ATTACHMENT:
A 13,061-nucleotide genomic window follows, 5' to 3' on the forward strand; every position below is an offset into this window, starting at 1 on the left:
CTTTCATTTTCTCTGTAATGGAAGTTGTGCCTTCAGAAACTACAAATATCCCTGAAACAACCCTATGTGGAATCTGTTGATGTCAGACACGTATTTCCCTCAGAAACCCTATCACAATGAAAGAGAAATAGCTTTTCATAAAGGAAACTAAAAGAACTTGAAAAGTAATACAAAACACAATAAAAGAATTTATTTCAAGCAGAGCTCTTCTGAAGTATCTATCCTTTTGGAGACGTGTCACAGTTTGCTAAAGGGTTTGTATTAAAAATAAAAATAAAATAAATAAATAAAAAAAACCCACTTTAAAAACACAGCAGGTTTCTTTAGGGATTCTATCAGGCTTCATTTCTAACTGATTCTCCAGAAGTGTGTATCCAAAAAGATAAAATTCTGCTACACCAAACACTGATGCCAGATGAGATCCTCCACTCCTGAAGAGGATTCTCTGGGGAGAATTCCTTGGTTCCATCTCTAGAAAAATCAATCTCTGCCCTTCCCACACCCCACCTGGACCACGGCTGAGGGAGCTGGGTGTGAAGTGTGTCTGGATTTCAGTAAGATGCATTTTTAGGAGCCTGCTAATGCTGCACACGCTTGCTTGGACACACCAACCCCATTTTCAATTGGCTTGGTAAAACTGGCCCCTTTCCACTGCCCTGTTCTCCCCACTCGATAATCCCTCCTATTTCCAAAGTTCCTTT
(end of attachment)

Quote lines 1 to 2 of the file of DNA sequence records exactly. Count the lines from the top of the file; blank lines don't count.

A 13,061-nucleotide genomic window follows, 5' to 3' on the forward strand; every position below is an offset into this window, starting at 1 on the left:
CTTTCATTTTCTCTGTAATGGAAGTTGTGCCTTCAGAAACTACAAATATCCCTGAAACAACCCTATGTGGAATCTGTTGATGTCAGACACGTATTTCCCTCAGAAACCCTATCACAATGAAAGAGAAATAGCTTTTCATAAAGGAAACTAAAAGAACTTGAAAAGTAATACAAAACACAATAAAAGAATTTATTTCAAGCAGAGCTCTTCTGAAGTATCTATCCTTTTGGAGACGTGTCACAGTTTGCTAAAGGGTTTGTATTAAAAATAAAAATAAAATAAATAAATAAAAAAAACCCACTTTAAAAACACAGCAGGTTTCTTTAGGGATTCTATCAGGCTTCATTTCTAACTGATTCTCCAGAAGTGTGTATCCAAAAAGATAAAATTCTGCTACACCAAACACTGATGCCAGATGAGATCCTCCACTCCTGAAGAGGATTCTCTGGGGAGAATTCCTTGGTTCCATCTCTAGAAAAATCAATCTCTGCCCTTCCCACACCCCACCTGGACCACGGCTGAGGGAGCTGGGTGTGAAGTGTGTCTGGATTTCAGTAAGATGCATTTTTAGGAGCCTGCTAATGCTGCACACGCTTGCTTGGACACACCAACCCCATTTTCAATTGGCTTGGTAAAACTGGCCCCTTTCCACTGCCCTGTTCTCCCCACTCGATAATCCCTCCTATTTCCAAAGTTCCTTT